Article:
GOP Conservatives Back Trump’s Wall But Are Wary of Costs
House conservatives said Wednesday they're happy to help President-elect Donald Trump build a wall on the Mexican border, but he'll have to find a way to pay for it.
"There's a lot of support for it," said Representative Raúl Labrador of Idaho, a leader of the conservative House Freedom Caucus. But "everything needs to be fully funded," he said.
The wall, one of Trump's central promises in the campaign, is expected to cost billions of dollars, and the president-elect has said he's open to using fencing for parts of it. During the campaign, Trump frequently said Mexico would pay for the wall, but Mexico has rejected that notion and it's unclear whether Trump would propose cuts or new fees to offset the cost of the wall.
Taken together with his promise to bolster the military and not cut Social Security or Medicare, that leaves little room in the budget and foreshadows tension with anti-spending congressional Republicans. Trump is also running into congressional headwinds over the right tactics for repealing and replacing Obamacare.
But the emerging fiscal split foreshadows tension between Trump's grand ambitions and House conservatives, who have spent the past several years enforcing strict budget caps on discretionary spending.
Representative Mark Sanford of South Carolina said he's open to the idea of a wall, but said "the devil will be in the details" because the national debt is "the greatest challenge to our country."
"I am a deficit hawk and I will look very closely at offsets as it relates to border security, infrastructure, defense, you name the subject," he said.
Representative Thomas Massie of Kentucky said it would be "a very dangerous thing, especially for our conservative base," for Congress to authorize new spending financed by borrowing. "The deficit is just too huge right now."
The No. 2 Senate Republican, John Cornyn of Texas, said he supports "tactical infrastructure" on the U.S.-Mexico border, such as fencing or a wall, but also insisted that it be paid for.
"We keep spending other people's money and we've got $19 trillion in debt. I'm very concerned about how we pay for stuff like that," he told reporters on Wednesday.
The budget deficit in fiscal 2016, which ended on Sept. 30, is $587 billion, falling by more than half since President Barack Obama’s first year in office. Republicans in Congress have thwarted many of Obama's initiatives while hewing to their anti-tax, anti-spending agenda.
Labrador said a wall could mean different things.
Border Patrol agents "realize that every sector down on the border needs different support, needs different tools," he said. "Some areas you'll need actual barriers. In other areas you're going to need electronic fences. In other areas, you're going to need something else."
The deficit concerns could also impact Trump's proposal to spend more than $500 billion on infrastructure, which he said would be financed at least in part by new borrowing. In his victory speech, the Republican president-elect said that rebuilding America's roads and bridges would be his priority—"second to none." Unlike a border wall, on which Democrats have signaled strong disagreement, Trump may get some bipartisan cooperation on infrastructure spending.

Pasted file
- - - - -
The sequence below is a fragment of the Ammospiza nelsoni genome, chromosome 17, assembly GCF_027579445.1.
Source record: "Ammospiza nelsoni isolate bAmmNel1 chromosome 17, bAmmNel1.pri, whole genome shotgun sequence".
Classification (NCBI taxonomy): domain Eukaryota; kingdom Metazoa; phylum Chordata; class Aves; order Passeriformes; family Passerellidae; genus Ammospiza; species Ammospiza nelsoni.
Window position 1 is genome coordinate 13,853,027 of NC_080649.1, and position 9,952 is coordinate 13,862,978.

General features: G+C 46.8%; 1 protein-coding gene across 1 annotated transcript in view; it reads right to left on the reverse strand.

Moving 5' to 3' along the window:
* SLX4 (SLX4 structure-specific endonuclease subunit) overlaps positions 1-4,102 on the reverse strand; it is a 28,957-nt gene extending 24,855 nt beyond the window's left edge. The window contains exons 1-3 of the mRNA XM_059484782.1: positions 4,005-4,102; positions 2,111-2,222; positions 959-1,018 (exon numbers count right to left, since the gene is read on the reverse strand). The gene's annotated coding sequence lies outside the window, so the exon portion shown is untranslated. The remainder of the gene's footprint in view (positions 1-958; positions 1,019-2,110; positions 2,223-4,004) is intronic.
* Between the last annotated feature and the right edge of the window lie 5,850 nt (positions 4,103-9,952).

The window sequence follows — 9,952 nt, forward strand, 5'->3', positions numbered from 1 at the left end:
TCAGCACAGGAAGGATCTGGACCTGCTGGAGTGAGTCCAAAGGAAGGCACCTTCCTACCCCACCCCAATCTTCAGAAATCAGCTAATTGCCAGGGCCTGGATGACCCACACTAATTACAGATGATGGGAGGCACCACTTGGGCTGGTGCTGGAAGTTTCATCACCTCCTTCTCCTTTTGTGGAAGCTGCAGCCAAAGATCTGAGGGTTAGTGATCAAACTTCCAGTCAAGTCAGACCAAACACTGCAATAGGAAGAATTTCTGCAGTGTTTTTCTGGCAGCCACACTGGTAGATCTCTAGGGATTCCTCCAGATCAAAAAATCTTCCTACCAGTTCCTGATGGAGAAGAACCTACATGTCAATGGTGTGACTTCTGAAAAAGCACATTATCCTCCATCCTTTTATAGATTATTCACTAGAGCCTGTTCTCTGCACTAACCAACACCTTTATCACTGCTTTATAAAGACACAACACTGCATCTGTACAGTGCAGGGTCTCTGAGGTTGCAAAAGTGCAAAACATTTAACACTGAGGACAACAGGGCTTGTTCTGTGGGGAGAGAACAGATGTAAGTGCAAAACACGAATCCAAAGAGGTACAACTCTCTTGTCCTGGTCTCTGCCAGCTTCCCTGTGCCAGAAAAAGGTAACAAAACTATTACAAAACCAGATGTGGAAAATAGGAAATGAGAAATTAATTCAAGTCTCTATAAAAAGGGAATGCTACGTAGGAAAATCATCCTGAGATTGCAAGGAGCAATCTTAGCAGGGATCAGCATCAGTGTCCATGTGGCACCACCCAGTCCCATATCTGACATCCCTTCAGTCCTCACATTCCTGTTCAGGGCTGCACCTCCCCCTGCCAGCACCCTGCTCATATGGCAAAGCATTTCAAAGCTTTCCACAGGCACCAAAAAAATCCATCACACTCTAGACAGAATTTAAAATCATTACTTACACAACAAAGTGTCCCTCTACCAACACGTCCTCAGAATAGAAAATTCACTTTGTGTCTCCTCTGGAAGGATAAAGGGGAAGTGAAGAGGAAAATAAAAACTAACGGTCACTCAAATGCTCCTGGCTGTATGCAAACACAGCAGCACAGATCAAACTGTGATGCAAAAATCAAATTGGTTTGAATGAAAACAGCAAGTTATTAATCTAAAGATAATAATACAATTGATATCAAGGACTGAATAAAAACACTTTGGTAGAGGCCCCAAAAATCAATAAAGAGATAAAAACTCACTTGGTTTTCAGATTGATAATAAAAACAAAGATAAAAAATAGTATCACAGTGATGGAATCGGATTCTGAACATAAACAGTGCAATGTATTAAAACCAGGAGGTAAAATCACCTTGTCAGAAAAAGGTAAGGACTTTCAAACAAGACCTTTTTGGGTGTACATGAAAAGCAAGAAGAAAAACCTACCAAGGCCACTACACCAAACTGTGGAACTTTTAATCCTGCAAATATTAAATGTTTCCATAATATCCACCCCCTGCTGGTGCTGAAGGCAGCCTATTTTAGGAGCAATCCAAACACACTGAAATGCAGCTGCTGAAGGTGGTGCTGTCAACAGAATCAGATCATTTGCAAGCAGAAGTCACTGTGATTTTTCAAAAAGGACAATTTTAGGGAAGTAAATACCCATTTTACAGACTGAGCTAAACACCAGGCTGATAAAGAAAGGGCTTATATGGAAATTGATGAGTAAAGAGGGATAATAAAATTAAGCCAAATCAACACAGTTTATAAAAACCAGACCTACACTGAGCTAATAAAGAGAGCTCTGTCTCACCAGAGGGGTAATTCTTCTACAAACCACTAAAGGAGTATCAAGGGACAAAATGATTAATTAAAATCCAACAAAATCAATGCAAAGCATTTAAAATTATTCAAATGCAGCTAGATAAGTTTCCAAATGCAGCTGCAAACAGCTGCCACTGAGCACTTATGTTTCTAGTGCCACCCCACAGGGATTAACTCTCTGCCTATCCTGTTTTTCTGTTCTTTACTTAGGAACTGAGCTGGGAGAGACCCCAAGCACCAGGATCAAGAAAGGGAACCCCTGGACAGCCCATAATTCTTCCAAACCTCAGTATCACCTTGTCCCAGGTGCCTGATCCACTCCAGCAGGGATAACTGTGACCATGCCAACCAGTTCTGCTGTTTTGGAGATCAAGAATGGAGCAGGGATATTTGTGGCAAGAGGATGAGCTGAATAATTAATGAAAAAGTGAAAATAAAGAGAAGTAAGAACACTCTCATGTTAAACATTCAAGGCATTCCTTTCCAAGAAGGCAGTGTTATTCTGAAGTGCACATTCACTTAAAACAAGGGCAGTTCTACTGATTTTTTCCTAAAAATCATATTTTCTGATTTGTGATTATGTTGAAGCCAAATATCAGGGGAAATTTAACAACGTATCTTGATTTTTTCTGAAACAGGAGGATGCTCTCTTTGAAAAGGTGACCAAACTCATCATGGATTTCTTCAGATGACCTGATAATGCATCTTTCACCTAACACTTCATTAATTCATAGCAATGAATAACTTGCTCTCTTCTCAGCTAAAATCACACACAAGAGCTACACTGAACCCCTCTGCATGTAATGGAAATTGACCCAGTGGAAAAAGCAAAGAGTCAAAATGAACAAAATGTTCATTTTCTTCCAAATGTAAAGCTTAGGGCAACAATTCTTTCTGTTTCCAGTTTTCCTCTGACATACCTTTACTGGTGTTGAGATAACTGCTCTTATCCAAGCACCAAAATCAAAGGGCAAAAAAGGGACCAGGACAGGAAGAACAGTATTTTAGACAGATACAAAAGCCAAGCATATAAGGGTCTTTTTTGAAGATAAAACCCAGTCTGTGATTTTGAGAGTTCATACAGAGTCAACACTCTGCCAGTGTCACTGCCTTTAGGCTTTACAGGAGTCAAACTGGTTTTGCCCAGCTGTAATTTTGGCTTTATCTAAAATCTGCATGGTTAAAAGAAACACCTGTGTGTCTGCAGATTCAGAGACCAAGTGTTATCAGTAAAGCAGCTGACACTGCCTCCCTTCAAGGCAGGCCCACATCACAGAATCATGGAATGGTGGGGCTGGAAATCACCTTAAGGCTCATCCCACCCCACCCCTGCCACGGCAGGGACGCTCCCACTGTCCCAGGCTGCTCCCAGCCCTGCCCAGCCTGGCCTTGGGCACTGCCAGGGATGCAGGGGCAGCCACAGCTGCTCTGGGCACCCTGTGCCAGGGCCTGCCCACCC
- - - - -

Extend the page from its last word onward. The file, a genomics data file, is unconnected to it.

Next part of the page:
Outside the conservative wing, it's unclear whether Republican demands to offset spending will be as robust under Trump as they have been under Obama. Many mainstream figures in the party, including current House Speaker Paul Ryan, were less concerned about increasing the deficit under George W. Bush, the last Republican president.
Having a Republican in the White House could also change the dynamic on the looming debt limit fight. Conservatives had been opposed to any debt limit hikes under Obama, but may prove more flexible with Trump in the White House.
House conservatives also signaled a disagreement with Trump on how to go about addressing Obamacare. Unlike the Republican president-elect, who wants to undo and replace the law simultaneously, some Republicans called for immediate passage of legislation to repeal it, perhaps with a delayed enactment until the end of 2017, and replacing it at a later date.
“It should be two separate bills. I don’t think it should be done at the same time,” said Labrador. “Repeal is the easy part."
Representative Jim Jordan of Ohio said Obamacare should be repealed “as quickly as we possibly can” and Congress can worry about a replacement later.
That goes against Trump’s preference that repealing and replacing Obamacare occur together in order to address the roughly 20 million Americans who have insurance coverage under the law.
“We’re going to do it simultaneously,” Trump said Sunday on CBS’s "60 Minutes" program. “It'll be just fine. We're not going to have, like, a two-day period and we're not going to have a two-year period where there's nothing."